What does Bankruptcy Code mean?
Current federal statutes are compiled and codified in the Code of Laws of the United States of America (U.S.C.). Currently there are 52 Titles and two proposed titles. The Office of the Law Revision Counsel of the House of Representatives publishes the main edition of these laws every six years.
The bankruptcy code, which are the laws pertaining to the regulations and administration of bankruptcy filings in America, are contained in U.S. Code Title 11. Under this title there are separate Chapters which outline how all bankruptcy cases are handled in federal courts. For example, Chapter 1 of Title 11 outlines the general provisions of bankruptcy, Chapter 3 outlines general administration, and Chapter 7 outlines liquidation.
What types of bankruptcies are allowed under the U.S. Code Title 11?
Each different type of bankruptcy allowed is generally referred to by their Chapter in the United States Bankruptcy Code. For example, individuals may file Chapter 7 or Chapter 13 bankruptcy, with the details for each filing outlined in Chapter 7 (Liquidation) and Chapter 13 (Adjustment of debts of an individual with regular income).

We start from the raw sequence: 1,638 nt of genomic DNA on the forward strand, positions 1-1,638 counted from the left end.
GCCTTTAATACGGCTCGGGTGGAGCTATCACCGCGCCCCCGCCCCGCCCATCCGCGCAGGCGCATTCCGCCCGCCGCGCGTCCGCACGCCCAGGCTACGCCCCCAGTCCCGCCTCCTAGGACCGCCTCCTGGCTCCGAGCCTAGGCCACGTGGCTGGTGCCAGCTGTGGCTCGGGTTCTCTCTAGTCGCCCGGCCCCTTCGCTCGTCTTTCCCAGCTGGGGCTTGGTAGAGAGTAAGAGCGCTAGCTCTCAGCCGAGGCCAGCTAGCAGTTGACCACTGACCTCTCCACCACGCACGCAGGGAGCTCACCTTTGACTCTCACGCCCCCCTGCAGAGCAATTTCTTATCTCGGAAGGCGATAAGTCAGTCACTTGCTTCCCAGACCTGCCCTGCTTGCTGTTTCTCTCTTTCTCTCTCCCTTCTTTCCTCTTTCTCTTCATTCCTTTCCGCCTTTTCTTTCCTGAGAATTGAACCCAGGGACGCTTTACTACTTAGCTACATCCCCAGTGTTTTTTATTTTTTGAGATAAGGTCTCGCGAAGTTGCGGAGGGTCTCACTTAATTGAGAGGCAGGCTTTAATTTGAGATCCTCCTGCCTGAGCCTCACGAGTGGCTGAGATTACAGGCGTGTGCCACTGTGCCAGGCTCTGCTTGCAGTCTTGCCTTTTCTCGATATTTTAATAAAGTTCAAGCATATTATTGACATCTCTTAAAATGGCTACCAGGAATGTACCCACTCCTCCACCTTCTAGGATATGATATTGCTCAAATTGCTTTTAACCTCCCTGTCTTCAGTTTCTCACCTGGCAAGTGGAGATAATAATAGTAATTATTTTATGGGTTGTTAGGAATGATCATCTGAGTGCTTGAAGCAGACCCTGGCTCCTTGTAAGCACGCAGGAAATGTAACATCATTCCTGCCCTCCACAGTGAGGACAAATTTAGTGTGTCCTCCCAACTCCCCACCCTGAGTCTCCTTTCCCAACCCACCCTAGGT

Details about the other bankruptcies allowed are also codified in the U.S. Code, and information concerning these cases can be found in their corresponding chapters (e.g., Chapter 9, Chapter 11, Chapter 12, and Chapter 15).
Why was the bankruptcy code added to the current federal statutes?
Article 1, Section 8, Clause 4 of the United States of America permits bankruptcy filing. Adding the bankruptcy code to the U.S. Code created a detailed legal process for all United States citizens to follow, thus ensuring that all citizens would have their bankruptcy cases handled uniformly when they are creating a bankruptcy repayment plan or liquidating their assets to repay their debts.
Codifying bankruptcy laws, however, has not eliminated the right of Congress to draft amendments. For example, in 1978 Congress adopted the Bankruptcy Reform Act of 1978. States can also draft laws which can affect an individual’s or entity’s property rights. For example, state laws, not federal laws, may determine what property is protected from creditors or whether or not a lien is valid.
Talk to a bankruptcy lawyer if you have questions about the bankruptcy code or how your state laws work in conjunction with federal laws to determine your bankruptcy exemptions.